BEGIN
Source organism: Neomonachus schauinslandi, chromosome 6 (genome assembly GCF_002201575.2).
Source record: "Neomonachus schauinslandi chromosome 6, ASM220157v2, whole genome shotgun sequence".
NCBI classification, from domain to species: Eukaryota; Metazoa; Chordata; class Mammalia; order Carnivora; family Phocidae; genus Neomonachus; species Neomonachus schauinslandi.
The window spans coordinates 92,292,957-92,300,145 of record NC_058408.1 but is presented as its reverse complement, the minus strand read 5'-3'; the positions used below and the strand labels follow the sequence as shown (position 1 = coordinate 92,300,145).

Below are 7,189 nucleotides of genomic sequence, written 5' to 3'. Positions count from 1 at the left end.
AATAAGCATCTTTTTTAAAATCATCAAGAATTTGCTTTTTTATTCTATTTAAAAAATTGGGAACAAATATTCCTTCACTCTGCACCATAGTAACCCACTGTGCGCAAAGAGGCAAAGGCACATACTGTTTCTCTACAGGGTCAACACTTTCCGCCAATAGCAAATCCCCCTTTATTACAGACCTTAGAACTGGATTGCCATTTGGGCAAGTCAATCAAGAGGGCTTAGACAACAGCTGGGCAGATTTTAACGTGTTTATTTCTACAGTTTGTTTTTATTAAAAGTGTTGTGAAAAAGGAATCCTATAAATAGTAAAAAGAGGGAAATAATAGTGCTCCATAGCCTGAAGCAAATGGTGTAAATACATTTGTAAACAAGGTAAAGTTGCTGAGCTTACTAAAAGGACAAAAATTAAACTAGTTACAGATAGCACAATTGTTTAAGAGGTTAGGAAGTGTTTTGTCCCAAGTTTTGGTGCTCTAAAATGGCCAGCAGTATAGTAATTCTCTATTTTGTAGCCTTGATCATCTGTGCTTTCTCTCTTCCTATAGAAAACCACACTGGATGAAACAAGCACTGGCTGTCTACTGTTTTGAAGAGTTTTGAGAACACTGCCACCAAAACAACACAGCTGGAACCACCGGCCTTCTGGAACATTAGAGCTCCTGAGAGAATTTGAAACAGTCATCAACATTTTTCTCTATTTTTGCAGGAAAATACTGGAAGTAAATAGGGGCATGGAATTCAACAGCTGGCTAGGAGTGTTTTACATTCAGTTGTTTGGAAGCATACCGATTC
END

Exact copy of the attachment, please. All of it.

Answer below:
Source organism: Neomonachus schauinslandi, chromosome 6 (genome assembly GCF_002201575.2).
Source record: "Neomonachus schauinslandi chromosome 6, ASM220157v2, whole genome shotgun sequence".
NCBI classification, from domain to species: Eukaryota; Metazoa; Chordata; class Mammalia; order Carnivora; family Phocidae; genus Neomonachus; species Neomonachus schauinslandi.
The window spans coordinates 92,292,957-92,300,145 of record NC_058408.1 but is presented as its reverse complement, the minus strand read 5'-3'; the positions used below and the strand labels follow the sequence as shown (position 1 = coordinate 92,300,145).

Below are 7,189 nucleotides of genomic sequence, written 5' to 3'. Positions count from 1 at the left end.
AATAAGCATCTTTTTTAAAATCATCAAGAATTTGCTTTTTTATTCTATTTAAAAAATTGGGAACAAATATTCCTTCACTCTGCACCATAGTAACCCACTGTGCGCAAAGAGGCAAAGGCACATACTGTTTCTCTACAGGGTCAACACTTTCCGCCAATAGCAAATCCCCCTTTATTACAGACCTTAGAACTGGATTGCCATTTGGGCAAGTCAATCAAGAGGGCTTAGACAACAGCTGGGCAGATTTTAACGTGTTTATTTCTACAGTTTGTTTTTATTAAAAGTGTTGTGAAAAAGGAATCCTATAAATAGTAAAAAGAGGGAAATAATAGTGCTCCATAGCCTGAAGCAAATGGTGTAAATACATTTGTAAACAAGGTAAAGTTGCTGAGCTTACTAAAAGGACAAAAATTAAACTAGTTACAGATAGCACAATTGTTTAAGAGGTTAGGAAGTGTTTTGTCCCAAGTTTTGGTGCTCTAAAATGGCCAGCAGTATAGTAATTCTCTATTTTGTAGCCTTGATCATCTGTGCTTTCTCTCTTCCTATAGAAAACCACACTGGATGAAACAAGCACTGGCTGTCTACTGTTTTGAAGAGTTTTGAGAACACTGCCACCAAAACAACACAGCTGGAACCACCGGCCTTCTGGAACATTAGAGCTCCTGAGAGAATTTGAAACAGTCATCAACATTTTTCTCTATTTTTGCAGGAAAATACTGGAAGTAAATAGGGGCATGGAATTCAACAGCTGGCTAGGAGTGTTTTACATTCAGTTGTTTGGAAGCATACCGATTC